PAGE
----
Ferry, Georgina. A Computer Called LEO. London: Fourth Estate, 2003. ISBN 1-84115-185-8.
I'm somewhat of a computer history buff (see my Babbage and UNIVAC pages), but I knew absolutely nothing about the world's first office computer before reading this delightful book. On November 29, 1951 the first commercial computer application went into production on the LEO computer, a vacuum tube machine with mercury delay line memory custom designed and built by—(UNIVAC? IBM?)—nope: J. Lyons & Co. Ltd. of London, a catering company which operated the Lyons Teashops all over Britain. LEO was based on the design of the Cambridge EDSAC, but with additional memory and modifications for commercial work. Many present-day disasters in computerisation projects could be averted from the lessons of Lyons, who not only designed, built, and programmed the first commercial computer from scratch but understood from the outset that the computer must fit the needs and operations of the business, not the other way around, and managed thereby to succeed on the very first try. LEO remained on the job for Lyons until January 1965. (How many present-day computers will still be running 14 years after they're installed?) A total of 72 LEO II and III computers, derived from the original design, were built, and some remained in service as late as 1981. The LEO Computers Society maintains an excellent Web site with many photographs and historical details.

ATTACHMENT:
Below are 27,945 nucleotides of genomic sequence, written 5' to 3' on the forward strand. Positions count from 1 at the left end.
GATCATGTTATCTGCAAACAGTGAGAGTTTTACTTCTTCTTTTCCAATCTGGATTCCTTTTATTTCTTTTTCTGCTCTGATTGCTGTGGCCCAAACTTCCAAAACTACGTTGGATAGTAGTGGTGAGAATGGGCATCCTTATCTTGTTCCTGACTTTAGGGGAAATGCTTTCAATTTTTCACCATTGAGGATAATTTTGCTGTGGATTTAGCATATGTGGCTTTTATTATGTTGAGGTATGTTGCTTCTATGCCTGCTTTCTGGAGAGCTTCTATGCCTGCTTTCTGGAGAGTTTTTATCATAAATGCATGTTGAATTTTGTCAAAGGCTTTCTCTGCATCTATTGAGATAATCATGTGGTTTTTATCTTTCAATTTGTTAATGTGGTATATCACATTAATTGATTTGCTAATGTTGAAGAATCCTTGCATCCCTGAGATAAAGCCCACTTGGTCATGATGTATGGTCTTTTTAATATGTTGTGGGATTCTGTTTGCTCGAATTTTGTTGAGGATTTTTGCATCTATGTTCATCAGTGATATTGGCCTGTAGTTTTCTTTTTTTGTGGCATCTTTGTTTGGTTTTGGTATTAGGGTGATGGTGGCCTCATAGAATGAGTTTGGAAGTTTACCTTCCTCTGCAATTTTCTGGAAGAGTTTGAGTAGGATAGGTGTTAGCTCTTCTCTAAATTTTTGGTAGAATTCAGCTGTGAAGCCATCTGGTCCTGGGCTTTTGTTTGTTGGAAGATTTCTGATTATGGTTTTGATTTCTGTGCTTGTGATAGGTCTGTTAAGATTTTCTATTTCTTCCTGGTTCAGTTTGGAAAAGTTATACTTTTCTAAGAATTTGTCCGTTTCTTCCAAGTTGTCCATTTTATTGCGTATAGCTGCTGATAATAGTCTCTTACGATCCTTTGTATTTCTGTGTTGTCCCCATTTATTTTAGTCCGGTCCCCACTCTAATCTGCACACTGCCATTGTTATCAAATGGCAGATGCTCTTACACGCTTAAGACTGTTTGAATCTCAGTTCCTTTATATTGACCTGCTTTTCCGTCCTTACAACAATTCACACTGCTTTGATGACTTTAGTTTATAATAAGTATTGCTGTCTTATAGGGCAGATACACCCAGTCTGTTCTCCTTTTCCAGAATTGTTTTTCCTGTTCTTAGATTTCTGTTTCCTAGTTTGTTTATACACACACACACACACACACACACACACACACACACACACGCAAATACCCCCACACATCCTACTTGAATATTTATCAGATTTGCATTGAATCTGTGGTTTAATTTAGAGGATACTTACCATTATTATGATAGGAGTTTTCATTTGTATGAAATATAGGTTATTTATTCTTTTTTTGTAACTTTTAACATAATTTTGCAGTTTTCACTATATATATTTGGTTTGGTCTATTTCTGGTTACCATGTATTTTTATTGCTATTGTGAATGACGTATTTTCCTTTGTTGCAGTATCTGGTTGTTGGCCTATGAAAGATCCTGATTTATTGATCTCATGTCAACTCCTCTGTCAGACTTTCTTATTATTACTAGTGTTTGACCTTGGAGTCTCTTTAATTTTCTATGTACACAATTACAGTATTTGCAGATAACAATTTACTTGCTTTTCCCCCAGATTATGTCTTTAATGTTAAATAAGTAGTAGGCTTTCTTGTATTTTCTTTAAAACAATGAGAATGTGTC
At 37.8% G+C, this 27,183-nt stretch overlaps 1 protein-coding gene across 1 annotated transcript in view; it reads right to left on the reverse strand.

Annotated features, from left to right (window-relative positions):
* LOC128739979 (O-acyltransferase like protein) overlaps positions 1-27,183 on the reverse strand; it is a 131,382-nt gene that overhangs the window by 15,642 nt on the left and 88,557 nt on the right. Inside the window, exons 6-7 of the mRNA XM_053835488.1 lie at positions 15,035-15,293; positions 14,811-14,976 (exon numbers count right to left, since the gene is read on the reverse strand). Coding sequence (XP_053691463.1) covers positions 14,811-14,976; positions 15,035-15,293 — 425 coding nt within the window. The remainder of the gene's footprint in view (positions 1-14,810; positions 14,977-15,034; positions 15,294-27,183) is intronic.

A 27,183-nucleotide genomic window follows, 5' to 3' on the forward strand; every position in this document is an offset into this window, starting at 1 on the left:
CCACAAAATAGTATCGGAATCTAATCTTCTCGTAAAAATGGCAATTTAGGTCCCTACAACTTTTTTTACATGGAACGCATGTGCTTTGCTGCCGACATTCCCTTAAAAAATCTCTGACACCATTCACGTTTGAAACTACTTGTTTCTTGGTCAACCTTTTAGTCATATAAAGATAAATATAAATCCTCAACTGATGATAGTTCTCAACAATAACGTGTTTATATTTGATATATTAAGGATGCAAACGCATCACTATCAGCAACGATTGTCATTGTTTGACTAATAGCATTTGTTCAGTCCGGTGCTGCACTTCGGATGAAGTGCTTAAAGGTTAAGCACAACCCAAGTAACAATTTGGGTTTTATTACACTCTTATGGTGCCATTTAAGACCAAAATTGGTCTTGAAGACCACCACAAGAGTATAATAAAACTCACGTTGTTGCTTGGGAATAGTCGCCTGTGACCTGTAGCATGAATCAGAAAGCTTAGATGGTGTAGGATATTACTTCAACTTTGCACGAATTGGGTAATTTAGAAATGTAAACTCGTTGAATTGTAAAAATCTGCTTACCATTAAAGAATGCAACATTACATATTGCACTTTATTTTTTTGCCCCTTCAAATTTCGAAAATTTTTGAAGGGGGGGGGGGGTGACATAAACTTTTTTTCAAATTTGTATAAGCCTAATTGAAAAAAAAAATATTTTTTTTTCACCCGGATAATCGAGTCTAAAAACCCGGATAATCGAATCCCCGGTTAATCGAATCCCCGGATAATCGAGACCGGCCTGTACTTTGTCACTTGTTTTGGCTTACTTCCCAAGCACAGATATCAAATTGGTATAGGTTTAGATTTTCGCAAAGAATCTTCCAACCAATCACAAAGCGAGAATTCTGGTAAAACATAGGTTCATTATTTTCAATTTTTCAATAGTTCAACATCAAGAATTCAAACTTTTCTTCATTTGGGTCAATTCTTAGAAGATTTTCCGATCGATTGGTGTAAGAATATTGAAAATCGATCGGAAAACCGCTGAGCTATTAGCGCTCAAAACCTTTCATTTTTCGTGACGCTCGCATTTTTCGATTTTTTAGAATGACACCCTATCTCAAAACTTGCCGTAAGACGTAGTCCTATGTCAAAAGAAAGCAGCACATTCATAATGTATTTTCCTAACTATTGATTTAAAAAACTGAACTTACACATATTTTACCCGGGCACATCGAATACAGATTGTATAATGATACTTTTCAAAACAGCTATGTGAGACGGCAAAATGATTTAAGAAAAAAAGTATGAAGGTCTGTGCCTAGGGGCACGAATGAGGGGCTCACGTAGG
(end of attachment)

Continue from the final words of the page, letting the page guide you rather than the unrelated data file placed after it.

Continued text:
February 2004 Permalink